She was a tiny girl, a toddler really, and small for her age. Her hair had never grown very fast but it had grown lighter and lighter, changing from the dark brown of her birth to a nearly silver gold. Now it barely touched her shoulders in waves that weren’t proper curls but would never entirely straighten out. As a teenager, this tendency for neither one nor the other would make her despair. At two, she had more important things to worry about.
She lived with her mother (and her father when he was in port) in Taiwan. There, her pale skin, freckled nose, bright bright hair, and green eyes were not just an anomaly. They were an attraction. Her mother sometimes covered her head with a scarf or a hat to avoid the crowds that would gather around in the grocery store, waiting for the bus, or playing at the park. Some of those who followed the girl just wanted a closer look, others tried to snatch stands of her hair, maybe for good luck.
On her second birthday her mother put her hair up into piggy tails, a compromise between down and covered up, and took her to the zoo. The Taipei Zoo was (and is) the largest zoo in Asia and it was the perfect way to spend such a day. The girl was thrilled with the the animals, thrilled with her mother, and thrilled with herself. She told everyone she could find that today was her birthday and she was two years old today. Whether they understood her or not, her enthusiasm was infectious. Soon, she was attracting more crowds than the animals, an affection she took as part of her due.
After the zoo, her mother took her for a drink of her favorite plum juice and to pick out one special gift. In a small jewelry store she found it—a jade turtle just like the ones she had just seen at the zoo. The owner gifted her with a thin gold chain and she left the store proudly wearing her new necklace. A small, old turtle around the neck of small, young girl—the symbol of longevity.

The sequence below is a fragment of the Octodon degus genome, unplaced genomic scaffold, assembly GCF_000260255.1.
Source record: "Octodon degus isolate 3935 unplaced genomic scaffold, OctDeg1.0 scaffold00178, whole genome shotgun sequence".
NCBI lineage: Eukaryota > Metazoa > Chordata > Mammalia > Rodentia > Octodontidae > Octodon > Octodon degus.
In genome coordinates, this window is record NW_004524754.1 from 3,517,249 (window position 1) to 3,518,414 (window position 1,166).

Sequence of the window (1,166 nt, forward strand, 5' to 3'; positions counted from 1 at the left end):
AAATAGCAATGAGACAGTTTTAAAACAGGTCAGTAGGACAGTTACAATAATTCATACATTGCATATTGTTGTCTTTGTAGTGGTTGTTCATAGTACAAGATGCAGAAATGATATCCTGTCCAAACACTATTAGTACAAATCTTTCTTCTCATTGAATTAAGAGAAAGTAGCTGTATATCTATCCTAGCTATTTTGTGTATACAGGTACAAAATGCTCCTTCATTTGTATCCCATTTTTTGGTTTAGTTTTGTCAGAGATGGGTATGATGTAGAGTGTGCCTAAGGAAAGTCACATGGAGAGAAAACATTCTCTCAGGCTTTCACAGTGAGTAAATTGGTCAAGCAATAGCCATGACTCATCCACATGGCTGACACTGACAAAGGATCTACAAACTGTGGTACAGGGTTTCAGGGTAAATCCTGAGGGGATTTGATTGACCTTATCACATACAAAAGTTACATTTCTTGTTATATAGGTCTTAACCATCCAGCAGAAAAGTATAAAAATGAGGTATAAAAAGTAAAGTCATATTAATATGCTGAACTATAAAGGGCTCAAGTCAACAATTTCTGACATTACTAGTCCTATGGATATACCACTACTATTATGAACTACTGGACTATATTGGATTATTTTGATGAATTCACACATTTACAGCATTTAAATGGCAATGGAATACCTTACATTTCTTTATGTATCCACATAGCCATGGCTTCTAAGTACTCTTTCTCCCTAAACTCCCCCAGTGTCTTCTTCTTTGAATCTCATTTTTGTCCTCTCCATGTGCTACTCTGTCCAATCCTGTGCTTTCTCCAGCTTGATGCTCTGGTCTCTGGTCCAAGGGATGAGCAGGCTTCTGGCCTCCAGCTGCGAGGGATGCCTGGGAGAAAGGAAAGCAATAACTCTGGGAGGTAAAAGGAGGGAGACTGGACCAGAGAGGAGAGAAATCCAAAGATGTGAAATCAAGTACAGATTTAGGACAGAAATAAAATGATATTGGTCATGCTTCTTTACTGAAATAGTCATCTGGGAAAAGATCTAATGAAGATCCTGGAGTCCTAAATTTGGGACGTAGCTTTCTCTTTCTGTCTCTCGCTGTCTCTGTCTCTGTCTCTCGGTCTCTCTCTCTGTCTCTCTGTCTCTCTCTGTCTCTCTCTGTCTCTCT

The girl would wear the turtle throughout her life only on those days she deemed worthy of its presence: her very first day of school, the third grade dance festival, the first time she spoke at church, when she sang at her high school graduation. She would wear it for luck when she auditioned for shows. She would wear it for grace when she was angry and needed to find peace. She would wear it for the memory of the tiny girl dancing through crowds at a zoo, blissful at the joy of being alive.
And now, the girl has a daughter of her own. A tiny girl, a toddler really, and small for her age. Her hair hasn’t grown very fast but it has grown lighter and lighter, changing from the dark brown of her birth to a nearly silver gold. And when her daughter wears this turtle, only on the most special of days, the girl can almost smell the warm animals in the sun and hear the murmur of Mandarin and taste the sour plum juice tart on her lips.
~ Megan Sanborn Jones, Orem, Utah